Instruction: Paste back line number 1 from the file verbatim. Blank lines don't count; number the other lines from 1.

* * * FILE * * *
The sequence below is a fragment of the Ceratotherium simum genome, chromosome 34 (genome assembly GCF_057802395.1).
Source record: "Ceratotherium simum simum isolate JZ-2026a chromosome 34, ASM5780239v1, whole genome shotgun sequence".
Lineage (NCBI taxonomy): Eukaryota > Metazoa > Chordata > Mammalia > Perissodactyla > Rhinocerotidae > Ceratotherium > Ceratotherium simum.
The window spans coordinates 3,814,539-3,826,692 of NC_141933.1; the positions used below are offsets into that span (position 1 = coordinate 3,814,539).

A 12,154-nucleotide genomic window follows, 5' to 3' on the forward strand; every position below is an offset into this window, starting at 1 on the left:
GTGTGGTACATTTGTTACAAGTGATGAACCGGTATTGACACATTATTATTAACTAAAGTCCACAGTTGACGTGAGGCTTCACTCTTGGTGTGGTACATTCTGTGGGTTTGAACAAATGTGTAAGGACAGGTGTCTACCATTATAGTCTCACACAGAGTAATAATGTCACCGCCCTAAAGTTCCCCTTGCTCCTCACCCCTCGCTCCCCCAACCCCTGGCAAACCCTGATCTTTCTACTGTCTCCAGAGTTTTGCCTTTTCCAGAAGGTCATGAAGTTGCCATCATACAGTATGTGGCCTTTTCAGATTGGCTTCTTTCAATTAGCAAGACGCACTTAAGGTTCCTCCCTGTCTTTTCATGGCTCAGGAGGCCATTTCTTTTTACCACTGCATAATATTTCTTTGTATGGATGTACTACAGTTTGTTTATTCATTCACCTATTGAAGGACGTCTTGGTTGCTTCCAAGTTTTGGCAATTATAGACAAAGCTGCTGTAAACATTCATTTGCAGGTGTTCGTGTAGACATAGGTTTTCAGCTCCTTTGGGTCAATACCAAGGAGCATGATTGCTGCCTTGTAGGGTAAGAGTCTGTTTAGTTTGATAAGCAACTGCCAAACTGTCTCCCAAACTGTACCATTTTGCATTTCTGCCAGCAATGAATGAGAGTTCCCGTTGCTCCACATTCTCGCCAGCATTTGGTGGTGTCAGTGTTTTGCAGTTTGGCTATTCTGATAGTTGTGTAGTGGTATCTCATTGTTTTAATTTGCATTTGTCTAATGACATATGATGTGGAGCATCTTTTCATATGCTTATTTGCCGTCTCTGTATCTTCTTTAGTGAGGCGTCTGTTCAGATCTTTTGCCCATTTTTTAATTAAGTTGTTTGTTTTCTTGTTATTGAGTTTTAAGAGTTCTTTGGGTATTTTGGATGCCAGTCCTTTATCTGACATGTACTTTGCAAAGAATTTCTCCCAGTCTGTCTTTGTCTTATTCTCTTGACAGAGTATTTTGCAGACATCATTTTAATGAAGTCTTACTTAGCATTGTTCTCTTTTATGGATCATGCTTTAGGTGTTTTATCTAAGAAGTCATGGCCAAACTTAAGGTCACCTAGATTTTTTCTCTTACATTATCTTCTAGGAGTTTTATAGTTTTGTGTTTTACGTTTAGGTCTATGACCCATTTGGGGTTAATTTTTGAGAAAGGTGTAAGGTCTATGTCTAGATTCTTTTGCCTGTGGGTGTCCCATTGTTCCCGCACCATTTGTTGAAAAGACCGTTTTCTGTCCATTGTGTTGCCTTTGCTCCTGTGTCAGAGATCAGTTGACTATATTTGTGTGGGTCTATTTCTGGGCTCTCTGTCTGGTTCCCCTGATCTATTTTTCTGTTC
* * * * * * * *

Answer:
The sequence below is a fragment of the Ceratotherium simum genome, chromosome 34 (genome assembly GCF_057802395.1).